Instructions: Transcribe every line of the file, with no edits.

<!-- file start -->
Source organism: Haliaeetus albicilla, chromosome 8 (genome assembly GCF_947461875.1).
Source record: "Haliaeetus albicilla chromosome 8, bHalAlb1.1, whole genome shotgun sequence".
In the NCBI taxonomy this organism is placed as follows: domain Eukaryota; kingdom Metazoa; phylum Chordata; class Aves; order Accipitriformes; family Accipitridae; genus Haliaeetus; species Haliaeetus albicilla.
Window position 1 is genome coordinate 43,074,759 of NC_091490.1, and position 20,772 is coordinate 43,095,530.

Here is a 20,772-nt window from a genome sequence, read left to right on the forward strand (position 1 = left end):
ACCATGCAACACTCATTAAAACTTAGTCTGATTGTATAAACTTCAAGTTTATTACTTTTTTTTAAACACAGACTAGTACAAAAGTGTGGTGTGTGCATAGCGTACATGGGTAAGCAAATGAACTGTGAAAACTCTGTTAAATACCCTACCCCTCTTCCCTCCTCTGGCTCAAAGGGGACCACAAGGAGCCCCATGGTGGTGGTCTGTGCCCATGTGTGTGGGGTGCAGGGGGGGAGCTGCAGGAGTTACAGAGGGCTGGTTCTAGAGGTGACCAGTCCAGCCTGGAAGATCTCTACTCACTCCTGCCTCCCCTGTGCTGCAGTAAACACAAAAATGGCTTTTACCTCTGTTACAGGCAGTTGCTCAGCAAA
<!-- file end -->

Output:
Source organism: Haliaeetus albicilla, chromosome 8 (genome assembly GCF_947461875.1).
Source record: "Haliaeetus albicilla chromosome 8, bHalAlb1.1, whole genome shotgun sequence".
In the NCBI taxonomy this organism is placed as follows: domain Eukaryota; kingdom Metazoa; phylum Chordata; class Aves; order Accipitriformes; family Accipitridae; genus Haliaeetus; species Haliaeetus albicilla.
Window position 1 is genome coordinate 43,074,759 of NC_091490.1, and position 20,772 is coordinate 43,095,530.

Here is a 20,772-nt window from a genome sequence, read left to right on the forward strand (position 1 = left end):
ACCATGCAACACTCATTAAAACTTAGTCTGATTGTATAAACTTCAAGTTTATTACTTTTTTTTAAACACAGACTAGTACAAAAGTGTGGTGTGTGCATAGCGTACATGGGTAAGCAAATGAACTGTGAAAACTCTGTTAAATACCCTACCCCTCTTCCCTCCTCTGGCTCAAAGGGGACCACAAGGAGCCCCATGGTGGTGGTCTGTGCCCATGTGTGTGGGGTGCAGGGGGGGAGCTGCAGGAGTTACAGAGGGCTGGTTCTAGAGGTGACCAGTCCAGCCTGGAAGATCTCTACTCACTCCTGCCTCCCCTGTGCTGCAGTAAACACAAAAATGGCTTTTACCTCTGTTACAGGCAGTTGCTCAGCAAA